If you get paid an hourly wage at your job, another way to avoid impulse buys is to calculate how many hours you would need to work to pay for that item. Reminding yourself that the name-brand sweatshirt will take working an eight-hour day to cover the cost may deter you from buying it. This method puts the cost of the item into perspective and keeps you accountable.
3. Avoid therapy shopping
Therapy shopping is buying items with the main goal of improving your mood. Now that you know impulse buying is linked to your emotions, you can recognize these triggers by avoiding shopping when you are feeling down. Although buying a comfort item feels good at the moment, it won’t help you save money for your future.
4. Don’t shop in groups
Have you ever been shopping with some friends who encouraged you to buy an item you wouldn’t normally buy? Chances are if you were alone, you would have talked yourself out of it. Steer clear of shopping with a group so you can avoid taking something home that you didn’t plan to buy.
5. Spend money on experiences, not stuff
When you buy items on impulse, the happiness you gain from them is often short-lived. Those purchases also take away from the money you could be spending on more meaningful experiences. Saving up to purchase tickets for travel, concerts, or other forms of entertainment may be a more fulfilling way to spend your money, and will lead to less clutter in the long term.
6. Use a waiting period
To eliminate the regret that can come with making an impulse purchase, set up a period of time that you must wait before allowing yourself to purchase the item. For example, if you see a new blender and want to try it out, wait 24 hours before you buy it. Most of the time, you may find yourself realizing that you didn’t want the item that badly after all.
7. Don’t buy anything that can’t be returned
Too often, customers buy items on a clearance sale or another type of sale that doesn’t allow returns. If the item is defective or doesn’t fit, you are left to bear the cost and will have to keep the item. Make sure that all items are returnable before you purchase them.
8. Unsubscribe from retail emails
If you are tempted by the emails filtering into your daily inbox, it is time to unsubscribe from the mailing list of your favorite retail stores. Yes, you will miss out on some of the best deals, like saving 40% on that leather belt, but you will save 100% of your money if you do not know about the sale in the first place. Avoiding daily temptations will decrease the amount of money leaving your checking account.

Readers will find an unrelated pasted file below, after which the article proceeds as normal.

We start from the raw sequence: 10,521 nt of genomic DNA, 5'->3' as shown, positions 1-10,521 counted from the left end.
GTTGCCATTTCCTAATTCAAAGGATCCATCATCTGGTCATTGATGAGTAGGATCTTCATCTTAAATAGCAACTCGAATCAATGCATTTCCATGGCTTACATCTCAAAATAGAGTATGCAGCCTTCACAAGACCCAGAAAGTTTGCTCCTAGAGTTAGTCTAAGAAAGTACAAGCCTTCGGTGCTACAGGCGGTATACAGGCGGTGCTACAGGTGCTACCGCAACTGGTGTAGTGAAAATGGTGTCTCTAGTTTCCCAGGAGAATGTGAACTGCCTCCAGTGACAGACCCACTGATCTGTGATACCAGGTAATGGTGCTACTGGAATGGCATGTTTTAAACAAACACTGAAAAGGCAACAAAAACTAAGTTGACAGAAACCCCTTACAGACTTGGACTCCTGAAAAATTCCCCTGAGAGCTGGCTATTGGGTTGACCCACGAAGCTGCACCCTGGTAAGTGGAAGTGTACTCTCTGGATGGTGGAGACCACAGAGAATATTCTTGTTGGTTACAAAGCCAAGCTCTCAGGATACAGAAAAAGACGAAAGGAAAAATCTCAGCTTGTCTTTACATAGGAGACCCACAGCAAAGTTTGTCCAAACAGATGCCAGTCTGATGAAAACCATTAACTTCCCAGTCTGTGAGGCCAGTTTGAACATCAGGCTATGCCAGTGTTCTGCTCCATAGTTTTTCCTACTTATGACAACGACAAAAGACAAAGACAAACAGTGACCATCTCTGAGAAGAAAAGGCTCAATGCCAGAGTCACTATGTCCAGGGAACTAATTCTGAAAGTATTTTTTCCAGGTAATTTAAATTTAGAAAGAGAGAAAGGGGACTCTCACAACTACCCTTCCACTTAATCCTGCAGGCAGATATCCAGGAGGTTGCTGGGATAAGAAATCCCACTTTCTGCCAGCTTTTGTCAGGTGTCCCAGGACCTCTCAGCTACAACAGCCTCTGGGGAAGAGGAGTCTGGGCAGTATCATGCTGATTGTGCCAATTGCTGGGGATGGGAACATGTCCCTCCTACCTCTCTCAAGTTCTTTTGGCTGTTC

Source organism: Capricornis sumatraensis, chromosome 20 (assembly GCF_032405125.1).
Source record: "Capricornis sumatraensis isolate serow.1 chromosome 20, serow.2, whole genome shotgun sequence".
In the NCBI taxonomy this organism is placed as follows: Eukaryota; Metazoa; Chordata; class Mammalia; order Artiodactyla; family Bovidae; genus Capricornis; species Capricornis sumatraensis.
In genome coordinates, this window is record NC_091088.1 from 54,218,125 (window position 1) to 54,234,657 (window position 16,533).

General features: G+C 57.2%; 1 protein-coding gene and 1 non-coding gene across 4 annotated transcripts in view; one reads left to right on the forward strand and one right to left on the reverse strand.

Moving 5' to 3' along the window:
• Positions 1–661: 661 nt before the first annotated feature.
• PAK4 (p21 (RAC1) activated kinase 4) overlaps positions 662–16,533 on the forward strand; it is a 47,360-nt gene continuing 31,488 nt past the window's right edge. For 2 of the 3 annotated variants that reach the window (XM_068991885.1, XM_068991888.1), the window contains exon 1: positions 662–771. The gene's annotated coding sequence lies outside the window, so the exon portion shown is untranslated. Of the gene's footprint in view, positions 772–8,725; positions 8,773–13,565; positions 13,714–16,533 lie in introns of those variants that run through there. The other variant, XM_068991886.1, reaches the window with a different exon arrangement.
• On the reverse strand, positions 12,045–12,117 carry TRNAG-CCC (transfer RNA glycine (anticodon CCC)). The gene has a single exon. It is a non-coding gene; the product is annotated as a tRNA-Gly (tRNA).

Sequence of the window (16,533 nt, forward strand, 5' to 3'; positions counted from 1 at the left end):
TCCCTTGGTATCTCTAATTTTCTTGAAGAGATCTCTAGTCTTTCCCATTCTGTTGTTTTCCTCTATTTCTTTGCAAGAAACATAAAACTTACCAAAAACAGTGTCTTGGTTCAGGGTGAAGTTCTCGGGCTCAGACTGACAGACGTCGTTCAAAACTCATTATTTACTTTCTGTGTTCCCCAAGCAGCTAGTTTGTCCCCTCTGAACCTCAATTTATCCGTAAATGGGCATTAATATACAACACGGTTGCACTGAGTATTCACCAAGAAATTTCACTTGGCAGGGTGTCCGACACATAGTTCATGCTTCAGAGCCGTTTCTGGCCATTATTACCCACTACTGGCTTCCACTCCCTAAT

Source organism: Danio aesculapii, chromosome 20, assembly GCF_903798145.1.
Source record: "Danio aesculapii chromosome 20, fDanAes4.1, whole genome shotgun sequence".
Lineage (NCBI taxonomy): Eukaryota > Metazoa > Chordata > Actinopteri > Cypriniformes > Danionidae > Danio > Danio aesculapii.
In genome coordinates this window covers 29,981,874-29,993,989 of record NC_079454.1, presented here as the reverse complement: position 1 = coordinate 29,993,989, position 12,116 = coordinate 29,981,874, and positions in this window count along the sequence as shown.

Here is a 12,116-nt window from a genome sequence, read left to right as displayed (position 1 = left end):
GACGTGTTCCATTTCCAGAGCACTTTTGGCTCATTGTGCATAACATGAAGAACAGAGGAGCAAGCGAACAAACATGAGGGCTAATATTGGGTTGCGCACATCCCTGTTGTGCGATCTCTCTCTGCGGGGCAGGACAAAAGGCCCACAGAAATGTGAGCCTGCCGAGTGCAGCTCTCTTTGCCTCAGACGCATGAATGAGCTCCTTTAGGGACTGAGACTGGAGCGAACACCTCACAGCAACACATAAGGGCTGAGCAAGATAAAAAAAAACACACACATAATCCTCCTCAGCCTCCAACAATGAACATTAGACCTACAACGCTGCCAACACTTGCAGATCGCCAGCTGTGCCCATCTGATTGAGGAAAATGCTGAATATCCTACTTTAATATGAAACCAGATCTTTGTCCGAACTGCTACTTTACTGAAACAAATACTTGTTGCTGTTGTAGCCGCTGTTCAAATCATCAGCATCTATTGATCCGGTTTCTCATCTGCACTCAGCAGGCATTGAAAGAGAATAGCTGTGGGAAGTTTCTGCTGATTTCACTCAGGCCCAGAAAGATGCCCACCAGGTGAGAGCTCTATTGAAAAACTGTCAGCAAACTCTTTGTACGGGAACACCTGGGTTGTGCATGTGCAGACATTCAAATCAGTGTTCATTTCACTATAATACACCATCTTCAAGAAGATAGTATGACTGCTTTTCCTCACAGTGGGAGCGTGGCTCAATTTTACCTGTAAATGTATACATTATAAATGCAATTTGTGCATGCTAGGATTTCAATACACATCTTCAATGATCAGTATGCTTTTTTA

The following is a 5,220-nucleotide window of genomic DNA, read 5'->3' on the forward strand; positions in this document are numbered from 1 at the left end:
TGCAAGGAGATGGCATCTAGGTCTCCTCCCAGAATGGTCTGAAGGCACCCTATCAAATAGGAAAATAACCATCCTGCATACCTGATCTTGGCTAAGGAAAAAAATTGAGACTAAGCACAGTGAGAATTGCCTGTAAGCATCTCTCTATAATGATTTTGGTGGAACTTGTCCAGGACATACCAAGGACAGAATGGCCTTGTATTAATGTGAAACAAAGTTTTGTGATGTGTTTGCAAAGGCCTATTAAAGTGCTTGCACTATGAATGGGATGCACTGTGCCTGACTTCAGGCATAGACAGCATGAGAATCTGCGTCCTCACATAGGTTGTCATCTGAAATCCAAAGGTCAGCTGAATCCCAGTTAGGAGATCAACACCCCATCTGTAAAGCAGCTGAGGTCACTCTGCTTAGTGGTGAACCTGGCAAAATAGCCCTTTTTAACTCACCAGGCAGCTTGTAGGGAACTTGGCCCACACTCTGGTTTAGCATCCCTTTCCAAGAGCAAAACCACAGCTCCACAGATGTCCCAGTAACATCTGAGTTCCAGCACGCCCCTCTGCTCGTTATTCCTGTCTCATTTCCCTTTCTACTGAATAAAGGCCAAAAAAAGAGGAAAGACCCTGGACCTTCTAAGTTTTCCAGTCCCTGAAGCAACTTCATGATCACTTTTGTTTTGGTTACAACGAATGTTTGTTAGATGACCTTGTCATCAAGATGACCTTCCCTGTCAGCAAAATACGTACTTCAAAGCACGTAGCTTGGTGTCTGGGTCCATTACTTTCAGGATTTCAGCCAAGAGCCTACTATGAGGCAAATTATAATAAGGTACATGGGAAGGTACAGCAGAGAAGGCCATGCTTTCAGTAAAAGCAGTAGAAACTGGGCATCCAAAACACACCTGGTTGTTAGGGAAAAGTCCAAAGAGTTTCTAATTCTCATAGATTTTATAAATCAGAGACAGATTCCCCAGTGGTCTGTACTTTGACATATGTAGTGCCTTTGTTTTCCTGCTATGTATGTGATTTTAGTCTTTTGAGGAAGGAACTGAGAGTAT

9. Read the online reviews
Scrolling through the reviews of customers who have bought the item before you can save you a ton of money. You should always read the reviews of an item online, but especially if you are unsure if it lives up to its expectations. The product reviews can determine if customers are satisfied, upset, or indifferent about their purchase.
10. Remind yourself of your financial goals
To convince yourself not to buy an item that will bring you momentary pleasure, like an ice cream cone, keep your financial goals fresh in your mind. Write down your financial goals on sticky notes, and post them to your mirror so you have to look at them every day. You cannot reach your long-term financial goals if you aren’t sacrificing some of your wants in the short run.
Although it can be fun to impulse shop, most of the time you will look back on the situation and wish you thought about your future financial situation. When you wait to buy an item, you can calculate it into your budget. That way, you won’t be thrown off track with your finances. Giving yourself an adequate time frame to think about the purchases will help you save money in college. The bottom line is that in order to achieve your financial goals of graduating from college debt-free, going on a dream vacation to Venice, or owning a sports car, you will need to make some spending sacrifices now.
👛After you've learned the impulse buying basics, read 6 Things Not to Buy with a Student Credit Card.
💸Want to learn how to save more money? Read 6 Smart Ways to Save for Your Future.